Water soluble menthol?

Unknown Member
im trying to make a garden bug spray that’s water soluble menthol. I don’t want to use anything like sodium or potassium hydroxide I was thinking of using ethanol to dissolve the menthol into a concentrated solution then adding a cup of regular ethanol to my sprayer and a small amount of the menthol solution as well then adding in 2 gallons of distilled water which seems to be my fear that the water will make the menthol crash out of the solution. Anyone ever done a project like this that’s willing to help me? I was thinking about using magnesium sulfate in this mix but am not sure if that would be an aid to my goals I just use magnesium sulfate as a supplement and thought it may be of assistance but I’m no chemist. I also don’t know if magnesium sulfate has an exothermic reaction with menthol crystals or menthol solution. Any help is always appreciated 

Comments

  • GuntherGunther Member
    Menthol is not water soluble.
    So you'd need either a semi-polar (co)solvent like alcohol, or an emulsifier.

  • PharmaPharma Member, Pharmacist
    You could use the Uzo effect to your advantage. First, it's better to turn menthol liquid by creating an eutectic mixture. This is easy because mixtures with many essential oils shows that effect. Camphor would be the standard for this experiment (did it at university too) -> see also publication showing growth stimulation by applying menthol/camphor to Thale cress ;) . Then you make a concentrated solution of menthol in ethanol or methanol. Yes, correct, methanol. Plants love foliar methanol (10-30% once a week) way more than ethanol (10-20% max.)! You simply put that stock solution into water and *ZAPP*, it turns milky just like Uzo turns milky when diluted. This microemulsion is only stable for maybe 15 minutes or so, just enough time to drink the Uzo or spray your brew, respectively.
    Do not add Epsom salt to the water, it will break the emulsion faster like it breaks most o/w emulsions.
    Another approach is using a solubiliser. These are added to most lipophilic agricultural pesticides (synthetic ones are usually very lipophilic and poorly soluble). If you take a too good one, you hurt the plants and if it's a not so good one... well, you don't want to treat the plants but the bugs and hence, that'll be what you're looking for. A not so good one means one which doesn't reduce surface tension below a certain level which would allow the brew to enter stomata and/or dissolve cuticular waxes. Take for example common potassium soap (most plants don't like sodium!) and use it at the lowest possible concentration. No harm to the plants and you'll kill some aphids along the way too! How does that sound :smile: ?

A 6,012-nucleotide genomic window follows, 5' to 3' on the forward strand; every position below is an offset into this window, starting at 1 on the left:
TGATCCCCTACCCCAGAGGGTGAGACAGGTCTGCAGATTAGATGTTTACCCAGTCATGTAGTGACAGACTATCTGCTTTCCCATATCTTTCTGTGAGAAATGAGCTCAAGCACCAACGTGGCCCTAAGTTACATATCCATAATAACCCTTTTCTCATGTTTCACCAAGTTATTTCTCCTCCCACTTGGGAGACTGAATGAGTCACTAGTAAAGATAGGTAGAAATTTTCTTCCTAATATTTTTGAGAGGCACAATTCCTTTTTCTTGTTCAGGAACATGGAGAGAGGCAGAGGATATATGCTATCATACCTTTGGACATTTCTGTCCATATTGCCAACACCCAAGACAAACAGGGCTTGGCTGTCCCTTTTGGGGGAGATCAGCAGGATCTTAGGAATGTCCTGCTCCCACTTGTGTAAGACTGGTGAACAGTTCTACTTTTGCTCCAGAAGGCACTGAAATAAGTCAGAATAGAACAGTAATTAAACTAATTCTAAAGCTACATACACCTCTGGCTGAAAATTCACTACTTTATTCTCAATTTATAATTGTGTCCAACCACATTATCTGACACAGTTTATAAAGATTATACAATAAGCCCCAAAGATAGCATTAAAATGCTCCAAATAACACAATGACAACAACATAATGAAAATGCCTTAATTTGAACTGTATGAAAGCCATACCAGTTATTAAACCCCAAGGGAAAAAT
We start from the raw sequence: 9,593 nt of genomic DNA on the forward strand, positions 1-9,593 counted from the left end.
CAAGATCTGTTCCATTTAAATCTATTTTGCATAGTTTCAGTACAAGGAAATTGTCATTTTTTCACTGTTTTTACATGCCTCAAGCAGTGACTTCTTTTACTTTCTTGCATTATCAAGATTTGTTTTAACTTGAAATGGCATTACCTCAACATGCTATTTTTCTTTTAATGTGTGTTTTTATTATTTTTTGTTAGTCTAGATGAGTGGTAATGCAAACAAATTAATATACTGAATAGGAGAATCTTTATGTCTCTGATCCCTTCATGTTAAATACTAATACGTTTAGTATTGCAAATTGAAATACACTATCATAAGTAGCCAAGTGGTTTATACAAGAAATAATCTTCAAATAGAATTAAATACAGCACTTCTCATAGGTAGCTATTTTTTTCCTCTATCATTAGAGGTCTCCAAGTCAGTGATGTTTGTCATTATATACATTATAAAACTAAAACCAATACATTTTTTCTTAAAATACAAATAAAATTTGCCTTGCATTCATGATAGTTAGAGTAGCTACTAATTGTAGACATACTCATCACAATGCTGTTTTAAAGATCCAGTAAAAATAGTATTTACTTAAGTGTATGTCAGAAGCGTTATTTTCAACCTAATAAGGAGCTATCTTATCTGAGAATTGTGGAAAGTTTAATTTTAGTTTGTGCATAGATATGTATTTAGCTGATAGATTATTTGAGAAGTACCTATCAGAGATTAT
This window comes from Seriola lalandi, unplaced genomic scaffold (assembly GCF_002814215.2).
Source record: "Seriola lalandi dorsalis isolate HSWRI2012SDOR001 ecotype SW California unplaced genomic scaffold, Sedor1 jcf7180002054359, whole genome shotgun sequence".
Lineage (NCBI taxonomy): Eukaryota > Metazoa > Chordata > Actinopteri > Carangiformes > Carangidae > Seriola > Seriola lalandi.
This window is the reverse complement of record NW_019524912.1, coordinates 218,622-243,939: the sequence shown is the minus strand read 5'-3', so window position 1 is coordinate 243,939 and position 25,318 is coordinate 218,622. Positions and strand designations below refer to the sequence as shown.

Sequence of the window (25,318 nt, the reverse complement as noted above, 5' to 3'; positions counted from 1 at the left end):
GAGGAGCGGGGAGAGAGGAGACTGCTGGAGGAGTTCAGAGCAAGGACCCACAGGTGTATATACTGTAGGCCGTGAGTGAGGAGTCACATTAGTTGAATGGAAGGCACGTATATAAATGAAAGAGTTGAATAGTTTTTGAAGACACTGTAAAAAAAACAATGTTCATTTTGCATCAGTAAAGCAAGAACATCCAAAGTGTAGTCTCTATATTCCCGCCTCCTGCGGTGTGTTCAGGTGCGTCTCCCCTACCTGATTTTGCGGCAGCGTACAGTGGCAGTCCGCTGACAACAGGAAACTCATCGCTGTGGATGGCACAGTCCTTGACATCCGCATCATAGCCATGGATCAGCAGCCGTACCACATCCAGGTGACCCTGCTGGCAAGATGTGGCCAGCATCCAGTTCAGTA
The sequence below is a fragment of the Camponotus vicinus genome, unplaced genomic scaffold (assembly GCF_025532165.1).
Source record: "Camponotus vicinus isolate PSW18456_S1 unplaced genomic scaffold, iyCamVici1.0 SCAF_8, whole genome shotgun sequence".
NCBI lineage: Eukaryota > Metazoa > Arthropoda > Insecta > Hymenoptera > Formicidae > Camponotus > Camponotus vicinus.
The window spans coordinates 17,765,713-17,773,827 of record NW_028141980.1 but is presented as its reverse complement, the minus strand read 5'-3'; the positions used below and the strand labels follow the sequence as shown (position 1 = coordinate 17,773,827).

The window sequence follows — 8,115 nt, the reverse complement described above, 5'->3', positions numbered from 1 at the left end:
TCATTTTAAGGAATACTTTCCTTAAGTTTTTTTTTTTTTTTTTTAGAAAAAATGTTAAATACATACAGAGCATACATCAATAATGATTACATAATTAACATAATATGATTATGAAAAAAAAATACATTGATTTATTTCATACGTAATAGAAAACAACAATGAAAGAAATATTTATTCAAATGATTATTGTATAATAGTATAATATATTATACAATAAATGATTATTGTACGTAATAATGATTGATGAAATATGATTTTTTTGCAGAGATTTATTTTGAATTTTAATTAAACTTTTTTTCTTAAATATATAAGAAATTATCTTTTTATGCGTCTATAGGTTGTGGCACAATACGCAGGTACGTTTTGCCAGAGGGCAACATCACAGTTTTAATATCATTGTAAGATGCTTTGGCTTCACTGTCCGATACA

BTW I started mixing fertilisers and 'plant growth cocktails' well before I really went into cosmetics. Half the shake additives I bought ended up on my plants instead of me and now I use them in my creams too LoL. My personal notes regarding plant stimulants and fertilisers are better organised an longer than the ones for my cosmetics hobby.
  • chemicalmattchemicalmatt Member, Professional Chemist
    Curious: where and how does Epsom Salt detract insects? Likewise, menthol? Camphor I know works, but menthol? No worry about exothermic reactions here either. 
  • PharmaPharma Member, Pharmacist
    Curious: where and how does Epsom Salt detract insects?
    It's used as fertiliser, not pesticide ;) .
  • FekherFekher Member, Professional Chemist
    @Mentholidiot the solubility of menthol can be increased by increasing the temperature of water  
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